February 28, 2013 3:41 pm
If you want to make something that does well on the internet, you’ll be doing yourself a favor to put it in list form. The internet cannot get enough lists. But why do we love lists so much? Science has some answers, and The Guardian brings them to you, in list form here.
Here are some of the reasons:
Lists take advantage of a limited attention span
There is an increasingly common view that internet use shortens a person’s attention span. While a lot of this is Greenfield-esque paranoia about new technology, evidence suggests our visual attention is attracted to novelty, and on the internet novelty is always only a click away. There is data to suggest that this is how internet use works, and much of the web is dedicated to exploiting this….
You probably won’t remember all the things on a typical list
A lot of lists are lists of 10, or some multiple thereof, given that the majority of humans have grown up using the decimal system. However, short-term memory, or “working memory” as it’s known to psychologists, has an average capacity of 7 (+/-2). This means you can hold an average of 7 “things” in your short term memory…
Popular things can be listed
Lists are very popular, so logically lists about popular things would be more popular again. Bacon, sexy ladies, funny cats and tweets, all of these regularly end up on lists. You may say this point isn’t scientific in any way, but I include it as evidence for the above point. Which means it is scientific in a very tenuous way.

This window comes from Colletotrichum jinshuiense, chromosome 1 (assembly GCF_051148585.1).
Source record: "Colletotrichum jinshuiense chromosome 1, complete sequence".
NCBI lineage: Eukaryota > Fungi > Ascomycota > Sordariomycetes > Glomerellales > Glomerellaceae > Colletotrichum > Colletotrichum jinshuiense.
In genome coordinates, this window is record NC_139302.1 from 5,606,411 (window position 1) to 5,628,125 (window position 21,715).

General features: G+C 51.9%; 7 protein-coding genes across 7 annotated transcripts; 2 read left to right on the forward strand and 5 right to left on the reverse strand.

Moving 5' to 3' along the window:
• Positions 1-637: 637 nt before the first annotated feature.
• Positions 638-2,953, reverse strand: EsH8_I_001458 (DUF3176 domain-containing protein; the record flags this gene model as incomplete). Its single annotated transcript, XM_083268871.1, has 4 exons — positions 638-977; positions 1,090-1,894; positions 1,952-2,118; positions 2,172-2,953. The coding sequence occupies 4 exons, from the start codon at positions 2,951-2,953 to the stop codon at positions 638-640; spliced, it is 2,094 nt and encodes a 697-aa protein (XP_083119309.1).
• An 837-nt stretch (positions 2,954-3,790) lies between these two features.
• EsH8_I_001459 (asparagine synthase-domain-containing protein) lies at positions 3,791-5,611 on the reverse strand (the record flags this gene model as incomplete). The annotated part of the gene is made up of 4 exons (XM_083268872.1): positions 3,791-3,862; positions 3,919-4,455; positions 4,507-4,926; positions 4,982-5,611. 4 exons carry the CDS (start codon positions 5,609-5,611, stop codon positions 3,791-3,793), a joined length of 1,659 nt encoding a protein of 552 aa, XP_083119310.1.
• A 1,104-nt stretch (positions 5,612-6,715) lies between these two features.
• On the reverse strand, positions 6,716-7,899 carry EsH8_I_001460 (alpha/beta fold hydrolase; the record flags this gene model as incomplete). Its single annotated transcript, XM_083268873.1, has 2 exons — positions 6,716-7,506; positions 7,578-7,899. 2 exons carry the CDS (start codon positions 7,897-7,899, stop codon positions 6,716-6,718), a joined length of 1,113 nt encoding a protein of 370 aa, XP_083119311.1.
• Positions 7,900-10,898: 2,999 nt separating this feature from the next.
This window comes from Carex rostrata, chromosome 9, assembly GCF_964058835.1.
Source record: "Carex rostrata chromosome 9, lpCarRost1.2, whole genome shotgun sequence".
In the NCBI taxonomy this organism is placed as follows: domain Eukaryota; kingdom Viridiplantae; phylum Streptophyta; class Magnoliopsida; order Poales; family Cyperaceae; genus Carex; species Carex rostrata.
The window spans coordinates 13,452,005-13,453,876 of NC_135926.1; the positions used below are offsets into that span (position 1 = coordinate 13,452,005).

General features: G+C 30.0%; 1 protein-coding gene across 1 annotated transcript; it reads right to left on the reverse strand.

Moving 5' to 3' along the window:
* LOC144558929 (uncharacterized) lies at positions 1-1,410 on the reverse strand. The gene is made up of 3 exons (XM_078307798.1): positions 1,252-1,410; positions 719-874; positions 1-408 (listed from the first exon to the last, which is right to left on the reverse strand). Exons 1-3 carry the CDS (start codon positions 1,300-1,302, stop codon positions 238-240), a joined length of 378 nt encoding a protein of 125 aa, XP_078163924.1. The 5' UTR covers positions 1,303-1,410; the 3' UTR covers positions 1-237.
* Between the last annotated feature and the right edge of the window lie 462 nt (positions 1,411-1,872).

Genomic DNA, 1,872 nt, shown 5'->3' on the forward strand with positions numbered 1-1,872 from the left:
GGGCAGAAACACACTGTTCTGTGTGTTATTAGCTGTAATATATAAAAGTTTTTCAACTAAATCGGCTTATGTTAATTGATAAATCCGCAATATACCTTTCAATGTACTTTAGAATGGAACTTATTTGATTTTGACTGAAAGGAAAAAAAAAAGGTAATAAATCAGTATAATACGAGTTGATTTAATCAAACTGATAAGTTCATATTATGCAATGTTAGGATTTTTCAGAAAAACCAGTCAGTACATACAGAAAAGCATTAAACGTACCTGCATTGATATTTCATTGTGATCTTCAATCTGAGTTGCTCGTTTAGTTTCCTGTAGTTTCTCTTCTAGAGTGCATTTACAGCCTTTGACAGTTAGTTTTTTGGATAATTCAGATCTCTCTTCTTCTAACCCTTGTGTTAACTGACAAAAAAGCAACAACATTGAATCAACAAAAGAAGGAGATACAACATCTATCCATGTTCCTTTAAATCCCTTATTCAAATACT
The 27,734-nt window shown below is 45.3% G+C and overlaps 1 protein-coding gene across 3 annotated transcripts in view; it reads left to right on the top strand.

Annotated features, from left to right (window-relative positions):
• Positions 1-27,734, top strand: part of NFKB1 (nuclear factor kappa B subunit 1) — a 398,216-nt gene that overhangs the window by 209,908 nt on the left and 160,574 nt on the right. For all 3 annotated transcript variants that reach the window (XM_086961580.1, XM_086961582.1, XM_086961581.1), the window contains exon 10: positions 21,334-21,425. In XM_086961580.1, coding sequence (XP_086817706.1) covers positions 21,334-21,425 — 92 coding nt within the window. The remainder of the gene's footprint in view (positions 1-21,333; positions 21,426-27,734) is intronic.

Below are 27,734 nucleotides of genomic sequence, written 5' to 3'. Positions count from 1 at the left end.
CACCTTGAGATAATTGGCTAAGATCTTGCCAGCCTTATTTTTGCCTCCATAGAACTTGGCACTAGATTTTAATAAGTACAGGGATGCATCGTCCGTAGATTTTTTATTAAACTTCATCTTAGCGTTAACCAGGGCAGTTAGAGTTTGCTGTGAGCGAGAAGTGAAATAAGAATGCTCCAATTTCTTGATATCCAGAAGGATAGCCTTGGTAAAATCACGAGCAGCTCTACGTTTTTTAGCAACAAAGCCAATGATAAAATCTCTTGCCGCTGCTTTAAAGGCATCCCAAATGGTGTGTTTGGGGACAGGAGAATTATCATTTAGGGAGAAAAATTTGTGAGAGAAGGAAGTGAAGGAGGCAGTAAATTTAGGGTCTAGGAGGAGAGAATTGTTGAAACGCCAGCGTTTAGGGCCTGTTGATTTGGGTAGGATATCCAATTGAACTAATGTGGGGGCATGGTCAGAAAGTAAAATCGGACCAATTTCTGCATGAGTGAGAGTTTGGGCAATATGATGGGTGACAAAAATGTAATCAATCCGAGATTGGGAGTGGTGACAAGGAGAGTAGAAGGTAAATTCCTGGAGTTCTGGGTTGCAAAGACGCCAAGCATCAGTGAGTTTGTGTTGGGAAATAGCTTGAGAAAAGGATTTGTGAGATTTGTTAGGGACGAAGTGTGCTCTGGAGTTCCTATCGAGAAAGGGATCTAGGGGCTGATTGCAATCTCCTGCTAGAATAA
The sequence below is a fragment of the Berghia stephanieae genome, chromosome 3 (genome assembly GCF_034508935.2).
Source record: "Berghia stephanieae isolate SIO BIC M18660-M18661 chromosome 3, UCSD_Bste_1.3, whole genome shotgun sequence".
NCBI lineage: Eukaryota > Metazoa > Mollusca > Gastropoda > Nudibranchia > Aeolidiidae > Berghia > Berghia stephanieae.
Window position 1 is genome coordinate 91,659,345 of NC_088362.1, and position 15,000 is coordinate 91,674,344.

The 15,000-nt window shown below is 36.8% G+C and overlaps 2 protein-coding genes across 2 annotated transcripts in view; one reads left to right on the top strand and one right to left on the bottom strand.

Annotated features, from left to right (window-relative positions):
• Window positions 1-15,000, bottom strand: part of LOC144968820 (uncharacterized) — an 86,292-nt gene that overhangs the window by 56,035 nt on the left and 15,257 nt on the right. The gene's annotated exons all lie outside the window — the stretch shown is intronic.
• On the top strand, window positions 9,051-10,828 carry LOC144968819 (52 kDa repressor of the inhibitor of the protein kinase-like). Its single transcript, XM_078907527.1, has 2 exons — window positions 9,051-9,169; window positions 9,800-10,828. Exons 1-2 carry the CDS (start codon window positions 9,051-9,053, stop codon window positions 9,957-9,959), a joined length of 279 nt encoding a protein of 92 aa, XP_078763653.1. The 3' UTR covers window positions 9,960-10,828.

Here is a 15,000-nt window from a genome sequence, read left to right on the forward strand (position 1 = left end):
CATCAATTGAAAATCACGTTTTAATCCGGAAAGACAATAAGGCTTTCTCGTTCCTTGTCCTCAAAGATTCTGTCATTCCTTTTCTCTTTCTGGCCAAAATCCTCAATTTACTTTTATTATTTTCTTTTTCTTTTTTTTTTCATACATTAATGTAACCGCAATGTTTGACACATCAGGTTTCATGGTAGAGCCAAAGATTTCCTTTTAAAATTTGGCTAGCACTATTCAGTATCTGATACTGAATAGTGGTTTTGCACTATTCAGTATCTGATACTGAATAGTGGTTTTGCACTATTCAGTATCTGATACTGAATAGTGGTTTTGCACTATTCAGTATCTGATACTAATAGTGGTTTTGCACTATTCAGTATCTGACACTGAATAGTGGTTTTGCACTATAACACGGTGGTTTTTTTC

The Guardian has all ten reasons in their story. But other writers have tackled this question, too. NPR’s Linton Weeks took it on in 2009, and, yes, he listed his answers in a ten point list too. Here are some of them:
Lists bring order to chaos. “People are attracted to lists because we live in an era of overstimulation, especially in terms of information,” says David Wallechinsky, a co-author of the fabulous Book of Lists, first published in 1977 and followed by subsequent editions. “And lists help us in organizing what is otherwise overwhelming.”
Lists can be meaningful. The Steven Spielberg classic Schindler’s List is based on the true story of a German businessman who used a list of names to save more than 1,000 Jews from the concentration camps. It is ranked eighth on the American Film Institute’s 2007 list of 100 top American films of the past 100 years.
Lists relieve stress and focus the mind. “Lists,” sociologist Scott Schaffer told The Oregonian newspaper, “really get to the heart of what it is we need to do to get through another day on this planet.”
The Awl has a list of 127 reasons that we love lists including the following quote:
“To my mind, the difference would be where lists support your quality of life or where they begin to impede your quality of life—where having your list perfected gets in the way of your functioning, or having too many lists. It’s a matter of how you use them. They can give you control in a certain way, but you don’t want them to be the only thing you do to gain control.”
—Dr. Cynthia Green, clinical psychologist and brain health/memory specialist, interview with the author
These lists of why we love lists go on and on. Clearly, we do love them—but too many ways to list all off them.
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